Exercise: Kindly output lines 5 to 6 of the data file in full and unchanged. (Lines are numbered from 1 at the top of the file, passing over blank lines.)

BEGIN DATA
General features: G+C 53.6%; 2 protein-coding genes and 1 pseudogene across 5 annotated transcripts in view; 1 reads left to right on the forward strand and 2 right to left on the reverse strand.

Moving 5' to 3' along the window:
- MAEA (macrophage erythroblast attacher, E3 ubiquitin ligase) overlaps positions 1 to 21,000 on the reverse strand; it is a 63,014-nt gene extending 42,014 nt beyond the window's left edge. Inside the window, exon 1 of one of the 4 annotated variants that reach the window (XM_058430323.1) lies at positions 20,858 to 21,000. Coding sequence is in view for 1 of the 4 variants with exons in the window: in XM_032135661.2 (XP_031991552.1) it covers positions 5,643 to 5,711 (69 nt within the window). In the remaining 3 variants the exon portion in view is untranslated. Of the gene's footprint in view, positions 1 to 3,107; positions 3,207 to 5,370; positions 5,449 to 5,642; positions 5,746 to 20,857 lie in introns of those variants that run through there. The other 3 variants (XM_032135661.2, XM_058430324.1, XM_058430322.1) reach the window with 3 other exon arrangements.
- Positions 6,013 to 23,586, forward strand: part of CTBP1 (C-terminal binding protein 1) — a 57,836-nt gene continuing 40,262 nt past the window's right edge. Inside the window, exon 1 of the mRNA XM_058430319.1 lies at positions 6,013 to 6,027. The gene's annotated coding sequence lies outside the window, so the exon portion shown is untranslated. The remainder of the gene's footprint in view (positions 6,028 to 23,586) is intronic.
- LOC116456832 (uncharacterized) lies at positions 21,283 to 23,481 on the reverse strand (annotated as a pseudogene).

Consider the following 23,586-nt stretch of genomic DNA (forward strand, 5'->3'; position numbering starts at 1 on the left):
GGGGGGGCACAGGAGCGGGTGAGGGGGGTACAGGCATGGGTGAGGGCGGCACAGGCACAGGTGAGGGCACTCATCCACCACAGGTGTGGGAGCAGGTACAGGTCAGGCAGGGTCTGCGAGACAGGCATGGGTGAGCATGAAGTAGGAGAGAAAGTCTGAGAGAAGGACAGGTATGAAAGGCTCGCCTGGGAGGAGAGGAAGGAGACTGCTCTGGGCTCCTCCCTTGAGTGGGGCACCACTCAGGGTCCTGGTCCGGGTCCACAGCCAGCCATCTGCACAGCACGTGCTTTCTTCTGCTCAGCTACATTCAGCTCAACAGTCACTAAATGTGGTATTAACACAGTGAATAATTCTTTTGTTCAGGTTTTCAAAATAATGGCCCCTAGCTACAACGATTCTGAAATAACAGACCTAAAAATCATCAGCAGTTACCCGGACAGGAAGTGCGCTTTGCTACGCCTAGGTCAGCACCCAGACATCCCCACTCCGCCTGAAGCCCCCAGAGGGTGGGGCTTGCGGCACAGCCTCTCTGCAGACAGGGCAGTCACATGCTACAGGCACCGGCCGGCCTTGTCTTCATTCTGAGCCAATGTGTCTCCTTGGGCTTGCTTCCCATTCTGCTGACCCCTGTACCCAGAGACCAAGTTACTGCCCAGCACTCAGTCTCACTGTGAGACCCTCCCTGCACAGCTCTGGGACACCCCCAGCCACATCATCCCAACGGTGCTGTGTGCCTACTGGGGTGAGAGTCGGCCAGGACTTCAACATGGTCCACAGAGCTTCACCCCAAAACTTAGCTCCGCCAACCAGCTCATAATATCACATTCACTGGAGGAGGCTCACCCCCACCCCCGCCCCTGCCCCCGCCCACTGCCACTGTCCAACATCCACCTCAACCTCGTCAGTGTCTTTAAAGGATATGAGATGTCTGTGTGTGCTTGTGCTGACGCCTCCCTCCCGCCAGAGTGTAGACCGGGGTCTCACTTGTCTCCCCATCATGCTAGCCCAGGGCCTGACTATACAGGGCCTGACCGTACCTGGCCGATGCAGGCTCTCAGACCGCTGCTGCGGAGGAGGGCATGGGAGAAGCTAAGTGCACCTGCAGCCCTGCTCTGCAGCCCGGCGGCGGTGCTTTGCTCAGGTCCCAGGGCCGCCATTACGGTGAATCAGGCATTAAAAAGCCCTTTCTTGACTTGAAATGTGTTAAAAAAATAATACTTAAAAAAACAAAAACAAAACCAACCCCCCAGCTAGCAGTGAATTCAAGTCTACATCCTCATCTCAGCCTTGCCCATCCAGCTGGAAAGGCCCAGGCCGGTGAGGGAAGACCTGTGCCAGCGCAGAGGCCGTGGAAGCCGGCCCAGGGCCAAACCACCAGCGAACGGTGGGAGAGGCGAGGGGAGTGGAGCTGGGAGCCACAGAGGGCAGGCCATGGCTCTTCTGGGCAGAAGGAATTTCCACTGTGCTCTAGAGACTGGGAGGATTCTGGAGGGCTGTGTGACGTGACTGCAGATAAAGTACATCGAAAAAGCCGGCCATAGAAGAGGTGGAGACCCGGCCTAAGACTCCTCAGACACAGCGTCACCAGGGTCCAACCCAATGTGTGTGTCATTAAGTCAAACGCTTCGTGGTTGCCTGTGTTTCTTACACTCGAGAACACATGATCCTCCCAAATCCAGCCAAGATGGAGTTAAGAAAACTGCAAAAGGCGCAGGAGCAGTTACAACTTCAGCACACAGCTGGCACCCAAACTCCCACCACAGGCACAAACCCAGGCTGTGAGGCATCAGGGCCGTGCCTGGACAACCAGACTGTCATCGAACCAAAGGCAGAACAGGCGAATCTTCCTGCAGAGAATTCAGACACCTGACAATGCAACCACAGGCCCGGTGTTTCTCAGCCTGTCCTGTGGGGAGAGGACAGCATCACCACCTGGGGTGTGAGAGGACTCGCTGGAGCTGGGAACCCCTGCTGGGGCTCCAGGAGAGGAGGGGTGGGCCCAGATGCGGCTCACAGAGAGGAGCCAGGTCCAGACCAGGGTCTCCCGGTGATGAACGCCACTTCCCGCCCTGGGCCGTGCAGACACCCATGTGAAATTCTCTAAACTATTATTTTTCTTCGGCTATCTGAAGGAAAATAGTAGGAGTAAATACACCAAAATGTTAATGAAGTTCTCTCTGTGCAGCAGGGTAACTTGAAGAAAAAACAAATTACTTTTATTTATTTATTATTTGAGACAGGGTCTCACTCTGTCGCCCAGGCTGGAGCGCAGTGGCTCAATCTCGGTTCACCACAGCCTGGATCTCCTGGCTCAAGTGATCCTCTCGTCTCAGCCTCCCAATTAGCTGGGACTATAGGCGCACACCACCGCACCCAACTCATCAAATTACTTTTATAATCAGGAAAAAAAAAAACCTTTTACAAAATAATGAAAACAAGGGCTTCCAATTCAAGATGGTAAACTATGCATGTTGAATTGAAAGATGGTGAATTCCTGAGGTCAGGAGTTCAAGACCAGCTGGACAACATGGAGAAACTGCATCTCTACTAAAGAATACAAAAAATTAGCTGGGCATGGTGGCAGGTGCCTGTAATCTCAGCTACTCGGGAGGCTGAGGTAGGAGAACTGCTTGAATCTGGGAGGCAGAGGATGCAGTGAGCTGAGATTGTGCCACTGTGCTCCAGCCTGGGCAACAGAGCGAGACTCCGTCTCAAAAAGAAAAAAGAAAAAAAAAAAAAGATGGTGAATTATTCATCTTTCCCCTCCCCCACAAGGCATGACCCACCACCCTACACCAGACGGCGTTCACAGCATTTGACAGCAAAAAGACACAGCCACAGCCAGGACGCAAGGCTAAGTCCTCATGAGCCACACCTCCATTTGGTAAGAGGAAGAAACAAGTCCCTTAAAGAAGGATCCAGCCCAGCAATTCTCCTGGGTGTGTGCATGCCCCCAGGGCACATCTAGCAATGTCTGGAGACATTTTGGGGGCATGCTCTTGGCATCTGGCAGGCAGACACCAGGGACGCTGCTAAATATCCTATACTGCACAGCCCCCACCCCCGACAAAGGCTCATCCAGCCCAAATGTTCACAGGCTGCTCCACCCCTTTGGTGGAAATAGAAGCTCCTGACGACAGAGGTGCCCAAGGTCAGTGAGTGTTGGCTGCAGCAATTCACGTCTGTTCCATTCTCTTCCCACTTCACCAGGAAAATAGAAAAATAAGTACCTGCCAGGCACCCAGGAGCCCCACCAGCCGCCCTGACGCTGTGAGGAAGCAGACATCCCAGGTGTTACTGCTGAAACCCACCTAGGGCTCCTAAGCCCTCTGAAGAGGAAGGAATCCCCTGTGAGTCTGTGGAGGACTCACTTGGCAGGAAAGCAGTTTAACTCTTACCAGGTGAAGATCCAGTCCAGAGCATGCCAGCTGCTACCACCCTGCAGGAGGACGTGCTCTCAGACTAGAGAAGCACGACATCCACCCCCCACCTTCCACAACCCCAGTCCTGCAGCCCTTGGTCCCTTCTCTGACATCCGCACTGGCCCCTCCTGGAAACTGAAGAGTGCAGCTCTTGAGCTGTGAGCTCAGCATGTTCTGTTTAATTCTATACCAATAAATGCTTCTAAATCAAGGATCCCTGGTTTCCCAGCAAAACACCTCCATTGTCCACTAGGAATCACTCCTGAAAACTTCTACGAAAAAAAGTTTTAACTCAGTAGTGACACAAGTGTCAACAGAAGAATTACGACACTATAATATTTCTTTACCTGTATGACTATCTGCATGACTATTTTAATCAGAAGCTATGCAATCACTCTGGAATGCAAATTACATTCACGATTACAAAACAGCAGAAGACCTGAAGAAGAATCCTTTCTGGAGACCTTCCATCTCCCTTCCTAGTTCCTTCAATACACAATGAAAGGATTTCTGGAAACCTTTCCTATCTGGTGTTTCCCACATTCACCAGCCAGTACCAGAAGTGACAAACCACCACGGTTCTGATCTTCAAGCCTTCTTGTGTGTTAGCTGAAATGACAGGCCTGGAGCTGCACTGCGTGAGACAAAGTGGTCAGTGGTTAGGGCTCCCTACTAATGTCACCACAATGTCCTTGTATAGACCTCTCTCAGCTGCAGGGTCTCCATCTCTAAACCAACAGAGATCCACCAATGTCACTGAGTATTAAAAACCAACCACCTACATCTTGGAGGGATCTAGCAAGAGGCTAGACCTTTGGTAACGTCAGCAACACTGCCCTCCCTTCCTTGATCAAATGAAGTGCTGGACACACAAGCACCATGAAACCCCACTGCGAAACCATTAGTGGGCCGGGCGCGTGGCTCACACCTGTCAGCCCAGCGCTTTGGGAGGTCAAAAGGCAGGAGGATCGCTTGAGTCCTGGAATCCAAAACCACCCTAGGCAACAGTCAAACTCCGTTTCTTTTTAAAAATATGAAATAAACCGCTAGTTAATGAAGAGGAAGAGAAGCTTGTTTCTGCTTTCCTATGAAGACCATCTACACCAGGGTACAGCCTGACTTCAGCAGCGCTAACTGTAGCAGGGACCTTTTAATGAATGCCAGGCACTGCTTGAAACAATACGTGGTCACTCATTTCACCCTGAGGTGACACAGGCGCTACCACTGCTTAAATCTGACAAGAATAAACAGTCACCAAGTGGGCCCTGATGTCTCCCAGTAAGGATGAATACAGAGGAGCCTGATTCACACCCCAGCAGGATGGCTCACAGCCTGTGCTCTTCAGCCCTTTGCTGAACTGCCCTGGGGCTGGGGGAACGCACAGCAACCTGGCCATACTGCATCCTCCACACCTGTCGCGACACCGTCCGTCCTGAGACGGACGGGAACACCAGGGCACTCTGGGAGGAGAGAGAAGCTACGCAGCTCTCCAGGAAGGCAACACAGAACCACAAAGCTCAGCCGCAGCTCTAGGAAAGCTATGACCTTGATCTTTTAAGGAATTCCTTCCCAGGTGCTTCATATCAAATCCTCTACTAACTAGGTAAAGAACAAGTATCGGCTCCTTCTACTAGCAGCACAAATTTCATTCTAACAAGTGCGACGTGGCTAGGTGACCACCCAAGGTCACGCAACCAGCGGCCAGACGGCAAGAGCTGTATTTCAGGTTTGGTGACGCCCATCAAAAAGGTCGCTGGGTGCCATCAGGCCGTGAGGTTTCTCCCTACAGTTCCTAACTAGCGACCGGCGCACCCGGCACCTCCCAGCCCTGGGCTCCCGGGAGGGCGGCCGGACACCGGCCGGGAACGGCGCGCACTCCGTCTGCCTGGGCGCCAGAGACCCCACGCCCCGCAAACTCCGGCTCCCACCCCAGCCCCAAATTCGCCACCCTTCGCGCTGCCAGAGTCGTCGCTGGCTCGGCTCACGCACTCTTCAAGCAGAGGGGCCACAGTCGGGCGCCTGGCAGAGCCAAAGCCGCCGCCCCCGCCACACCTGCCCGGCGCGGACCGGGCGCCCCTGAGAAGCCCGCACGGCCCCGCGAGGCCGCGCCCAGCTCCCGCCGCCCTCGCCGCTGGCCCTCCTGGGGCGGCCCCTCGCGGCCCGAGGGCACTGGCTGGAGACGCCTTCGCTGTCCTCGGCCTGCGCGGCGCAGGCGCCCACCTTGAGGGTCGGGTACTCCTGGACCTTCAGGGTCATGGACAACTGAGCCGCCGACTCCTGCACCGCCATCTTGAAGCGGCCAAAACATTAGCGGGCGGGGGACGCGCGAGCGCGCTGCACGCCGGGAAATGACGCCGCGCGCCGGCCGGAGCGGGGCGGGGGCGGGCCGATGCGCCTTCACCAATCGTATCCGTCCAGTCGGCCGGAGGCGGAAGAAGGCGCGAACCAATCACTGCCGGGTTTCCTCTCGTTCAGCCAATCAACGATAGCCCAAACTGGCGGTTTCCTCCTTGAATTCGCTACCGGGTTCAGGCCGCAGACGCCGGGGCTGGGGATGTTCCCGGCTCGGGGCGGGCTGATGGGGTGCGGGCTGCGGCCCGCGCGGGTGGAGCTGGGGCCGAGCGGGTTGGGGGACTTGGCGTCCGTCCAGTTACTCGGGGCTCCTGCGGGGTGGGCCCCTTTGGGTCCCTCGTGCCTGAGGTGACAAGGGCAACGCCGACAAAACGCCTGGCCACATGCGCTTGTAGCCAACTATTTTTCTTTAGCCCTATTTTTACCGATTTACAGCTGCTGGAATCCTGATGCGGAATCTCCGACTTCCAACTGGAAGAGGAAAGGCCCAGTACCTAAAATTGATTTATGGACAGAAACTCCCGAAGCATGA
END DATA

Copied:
- LOC116456832 (uncharacterized) lies at positions 21,283 to 23,481 on the reverse strand (annotated as a pseudogene).

Consider the following 23,586-nt stretch of genomic DNA (forward strand, 5'->3'; position numbering starts at 1 on the left):